The estimation of event-related single trial EEG activity is notoriously difficult but is of growing interest in various areas of cognitive neuroscience, such as multimodal neuroimaging and EEG-based brain computer interfaces. However, an objective evaluation of different approaches is lacking. The present study therefore compared four frequently-used single-trial data filtering procedures: raw sensor amplitudes, regression-based estimation, bandpass filtering, and independent component analysis (ICA). High-density EEG data were recorded from 20 healthy participants in a face recognition task and were analyzed with a focus on the face-selective N170 single-trial event-related potential. Linear discriminant analysis revealed significantly better single-trial estimation for ICA compared to raw sensor amplitudes, whereas the other two approaches did not improve classification accuracy. Further analyses suggested that ICA enabled extraction of a face-sensitive independent component in each participant, which led to the superior performance in single trial estimation. Additionally, we show that the face-sensitive component does not directly represent activity from a neuronal population exclusively involved in face-processing, but rather the activity of a network involved in general visual processing. We conclude that ICA effectively facilitates the separation of physiological trial-by-trial fluctuations from measurement noise, in particular when the process of interest is reliably reflected in components representing the neural signature of interest.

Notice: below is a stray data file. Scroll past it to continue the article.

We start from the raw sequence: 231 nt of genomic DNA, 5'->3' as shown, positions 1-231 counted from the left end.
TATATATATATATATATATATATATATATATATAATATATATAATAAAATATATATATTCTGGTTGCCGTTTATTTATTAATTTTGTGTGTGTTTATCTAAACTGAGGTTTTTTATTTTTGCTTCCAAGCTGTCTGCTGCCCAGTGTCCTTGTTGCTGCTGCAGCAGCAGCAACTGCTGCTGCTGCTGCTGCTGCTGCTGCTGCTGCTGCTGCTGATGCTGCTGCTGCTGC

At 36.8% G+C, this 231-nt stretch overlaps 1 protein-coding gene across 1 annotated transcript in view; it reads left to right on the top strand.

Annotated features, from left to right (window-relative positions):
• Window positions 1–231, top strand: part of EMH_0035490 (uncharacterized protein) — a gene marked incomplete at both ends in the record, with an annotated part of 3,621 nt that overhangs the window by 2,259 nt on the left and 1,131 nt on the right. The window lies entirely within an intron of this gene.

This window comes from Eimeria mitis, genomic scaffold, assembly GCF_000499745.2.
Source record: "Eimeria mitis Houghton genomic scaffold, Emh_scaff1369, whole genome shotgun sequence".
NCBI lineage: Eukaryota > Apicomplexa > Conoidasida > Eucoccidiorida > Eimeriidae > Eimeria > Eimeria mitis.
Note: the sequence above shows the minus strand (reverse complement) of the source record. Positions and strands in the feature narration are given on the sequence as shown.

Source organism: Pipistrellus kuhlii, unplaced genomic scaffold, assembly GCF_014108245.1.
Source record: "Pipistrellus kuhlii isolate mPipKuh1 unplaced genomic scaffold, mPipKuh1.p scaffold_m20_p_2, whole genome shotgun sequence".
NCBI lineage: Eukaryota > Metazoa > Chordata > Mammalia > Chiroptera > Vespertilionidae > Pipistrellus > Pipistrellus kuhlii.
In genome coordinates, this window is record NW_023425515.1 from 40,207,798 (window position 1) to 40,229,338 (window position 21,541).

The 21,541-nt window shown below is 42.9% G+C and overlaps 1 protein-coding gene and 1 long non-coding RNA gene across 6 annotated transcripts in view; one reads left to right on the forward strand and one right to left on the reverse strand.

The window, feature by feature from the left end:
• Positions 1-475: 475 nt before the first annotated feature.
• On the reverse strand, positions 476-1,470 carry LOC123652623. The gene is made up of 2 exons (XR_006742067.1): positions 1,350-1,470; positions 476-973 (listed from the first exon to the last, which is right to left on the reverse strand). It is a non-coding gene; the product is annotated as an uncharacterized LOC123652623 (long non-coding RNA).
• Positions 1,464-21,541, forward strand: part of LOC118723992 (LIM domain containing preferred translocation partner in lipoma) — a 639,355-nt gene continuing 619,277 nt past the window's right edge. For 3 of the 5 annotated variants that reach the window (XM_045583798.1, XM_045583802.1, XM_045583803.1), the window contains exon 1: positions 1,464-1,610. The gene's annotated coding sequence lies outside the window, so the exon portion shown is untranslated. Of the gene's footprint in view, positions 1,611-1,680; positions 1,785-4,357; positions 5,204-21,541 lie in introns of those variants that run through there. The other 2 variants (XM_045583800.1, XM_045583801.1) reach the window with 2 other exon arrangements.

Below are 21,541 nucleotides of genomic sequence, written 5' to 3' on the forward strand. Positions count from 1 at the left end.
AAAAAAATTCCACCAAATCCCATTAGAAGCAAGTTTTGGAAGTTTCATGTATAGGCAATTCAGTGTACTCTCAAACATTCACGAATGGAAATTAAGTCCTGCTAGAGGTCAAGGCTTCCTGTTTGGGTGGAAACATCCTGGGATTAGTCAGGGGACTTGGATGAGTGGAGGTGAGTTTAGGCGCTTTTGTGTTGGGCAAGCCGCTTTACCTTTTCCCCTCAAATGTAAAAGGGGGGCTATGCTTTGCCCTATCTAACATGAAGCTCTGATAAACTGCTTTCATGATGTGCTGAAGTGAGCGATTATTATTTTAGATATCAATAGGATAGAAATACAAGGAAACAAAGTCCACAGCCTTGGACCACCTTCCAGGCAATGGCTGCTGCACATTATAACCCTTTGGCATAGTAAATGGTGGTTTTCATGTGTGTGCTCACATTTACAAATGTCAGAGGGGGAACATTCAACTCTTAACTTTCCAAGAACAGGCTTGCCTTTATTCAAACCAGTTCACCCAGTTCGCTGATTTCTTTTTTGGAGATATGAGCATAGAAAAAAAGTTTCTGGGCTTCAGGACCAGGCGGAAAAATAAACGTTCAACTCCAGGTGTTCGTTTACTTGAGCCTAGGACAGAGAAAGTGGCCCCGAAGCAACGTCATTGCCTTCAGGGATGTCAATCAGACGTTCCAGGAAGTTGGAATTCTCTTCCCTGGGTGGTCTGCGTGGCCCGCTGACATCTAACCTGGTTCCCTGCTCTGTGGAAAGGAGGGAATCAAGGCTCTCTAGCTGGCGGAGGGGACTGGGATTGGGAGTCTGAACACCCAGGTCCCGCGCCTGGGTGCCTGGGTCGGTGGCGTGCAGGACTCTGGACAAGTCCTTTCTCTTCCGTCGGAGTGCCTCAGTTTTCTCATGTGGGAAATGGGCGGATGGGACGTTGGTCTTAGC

All Science Journal Classification (ASJC) codes
- Cognitive Neuroscience